J. Vernon McGee is quoted as teaching this: “Prophecy here does not refer to prediction but to any message from God. Notice that prophecy is to be done in ‘proportion’ (this is a mathematical term) to God’s provision of the faith and the power to match the gift,” (Romans Commentary chapt. 9-16).
The gift of prophecy is to be used as God’s public spokesman, to teach, exhort, counsel, and minister the oracles of God primarily to God’s people. Mac says we are to “instruct, admonish, warn, rebuke, correct, challenge, comfort, and encourage.” (Mac p. 170)
To exercise this gift successfully the man so entrusted must enjoy an intimate relationship with the Lord and His Spirit as well as His Holy Word. Paul’s words carried such weight because he was living what he was preaching. Many times the Lord will let the teacher experience what he is to teach. Hence, his message will be all the more powerful!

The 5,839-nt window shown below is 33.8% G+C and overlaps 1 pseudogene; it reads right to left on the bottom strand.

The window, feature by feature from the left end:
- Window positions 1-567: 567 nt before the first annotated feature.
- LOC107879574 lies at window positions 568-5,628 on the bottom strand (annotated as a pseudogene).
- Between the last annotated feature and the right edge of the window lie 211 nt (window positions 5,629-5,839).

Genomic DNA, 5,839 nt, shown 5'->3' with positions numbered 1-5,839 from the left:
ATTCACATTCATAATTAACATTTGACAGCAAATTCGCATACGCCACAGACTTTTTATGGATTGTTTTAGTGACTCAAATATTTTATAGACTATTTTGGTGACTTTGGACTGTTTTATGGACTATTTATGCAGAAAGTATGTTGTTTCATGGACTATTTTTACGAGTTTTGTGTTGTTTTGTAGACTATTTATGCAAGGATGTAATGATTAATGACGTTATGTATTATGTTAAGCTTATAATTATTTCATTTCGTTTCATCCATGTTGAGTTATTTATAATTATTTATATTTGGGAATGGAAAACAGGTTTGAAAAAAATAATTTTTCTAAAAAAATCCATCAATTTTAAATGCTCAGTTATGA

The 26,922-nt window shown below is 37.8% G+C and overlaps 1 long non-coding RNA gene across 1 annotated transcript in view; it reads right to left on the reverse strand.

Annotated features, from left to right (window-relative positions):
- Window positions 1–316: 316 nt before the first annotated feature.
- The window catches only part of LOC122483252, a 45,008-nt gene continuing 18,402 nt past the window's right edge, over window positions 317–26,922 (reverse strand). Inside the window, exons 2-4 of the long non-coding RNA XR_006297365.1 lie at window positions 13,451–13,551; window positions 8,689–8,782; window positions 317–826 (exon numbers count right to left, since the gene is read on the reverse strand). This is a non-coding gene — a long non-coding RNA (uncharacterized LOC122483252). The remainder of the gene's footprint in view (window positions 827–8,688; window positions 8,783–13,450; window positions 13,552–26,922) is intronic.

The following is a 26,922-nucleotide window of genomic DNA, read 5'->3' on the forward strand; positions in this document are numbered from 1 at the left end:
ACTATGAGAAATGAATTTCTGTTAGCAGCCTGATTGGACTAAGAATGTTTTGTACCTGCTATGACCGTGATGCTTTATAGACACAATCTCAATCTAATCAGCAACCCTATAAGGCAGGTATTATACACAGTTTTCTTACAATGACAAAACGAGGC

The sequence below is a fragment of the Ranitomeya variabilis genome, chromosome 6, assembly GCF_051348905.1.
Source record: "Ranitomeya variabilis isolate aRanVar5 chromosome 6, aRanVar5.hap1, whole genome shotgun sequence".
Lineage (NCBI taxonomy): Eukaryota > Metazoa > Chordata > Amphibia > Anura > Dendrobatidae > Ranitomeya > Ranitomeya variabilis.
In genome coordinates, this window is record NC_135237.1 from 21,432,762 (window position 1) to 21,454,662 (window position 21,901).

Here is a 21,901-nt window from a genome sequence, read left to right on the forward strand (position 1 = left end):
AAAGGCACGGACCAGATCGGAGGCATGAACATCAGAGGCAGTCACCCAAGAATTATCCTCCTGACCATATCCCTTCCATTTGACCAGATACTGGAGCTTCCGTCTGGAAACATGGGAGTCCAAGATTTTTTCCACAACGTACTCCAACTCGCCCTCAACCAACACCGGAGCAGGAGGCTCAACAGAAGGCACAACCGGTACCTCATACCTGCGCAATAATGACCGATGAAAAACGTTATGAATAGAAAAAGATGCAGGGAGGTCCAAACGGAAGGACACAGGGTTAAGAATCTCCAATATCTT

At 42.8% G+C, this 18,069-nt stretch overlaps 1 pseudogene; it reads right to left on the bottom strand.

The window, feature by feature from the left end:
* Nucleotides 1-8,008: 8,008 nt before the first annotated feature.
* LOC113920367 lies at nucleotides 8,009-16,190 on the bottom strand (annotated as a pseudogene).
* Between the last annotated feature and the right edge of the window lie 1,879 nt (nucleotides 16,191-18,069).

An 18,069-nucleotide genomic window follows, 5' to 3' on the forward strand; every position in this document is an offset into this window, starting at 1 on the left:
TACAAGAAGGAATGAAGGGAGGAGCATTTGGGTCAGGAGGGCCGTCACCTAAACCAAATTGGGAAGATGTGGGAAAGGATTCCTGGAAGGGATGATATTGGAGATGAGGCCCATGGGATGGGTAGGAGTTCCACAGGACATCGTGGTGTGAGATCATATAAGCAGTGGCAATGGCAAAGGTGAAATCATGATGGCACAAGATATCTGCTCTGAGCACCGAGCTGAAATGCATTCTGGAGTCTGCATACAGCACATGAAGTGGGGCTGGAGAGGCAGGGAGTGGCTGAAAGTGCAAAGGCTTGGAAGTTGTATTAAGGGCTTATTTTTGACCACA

John Calvin believed that prophesying was not first foretelling, but rather forth-telling Scripture by way of interpreting Scripture, so that a prophet is an interpreter of God’s will (Calvin’s Commentaries, Romans).
The book of Acts, which documents a time not only of growth but of transition for the church, has prophets functioning in both revelatory and non-revelatory aspects. Agabus, a prophet from Jerusalem and part of a larger prophetic group, predicted a famine which would plague Judea during the reign of Claudius (Acts 11:27-28); in contrast, Judas and Silas were also prophets but gave no predictions or revelations. They rather encouraged and strengthened the brethren with a lengthy message (Acts 15:32).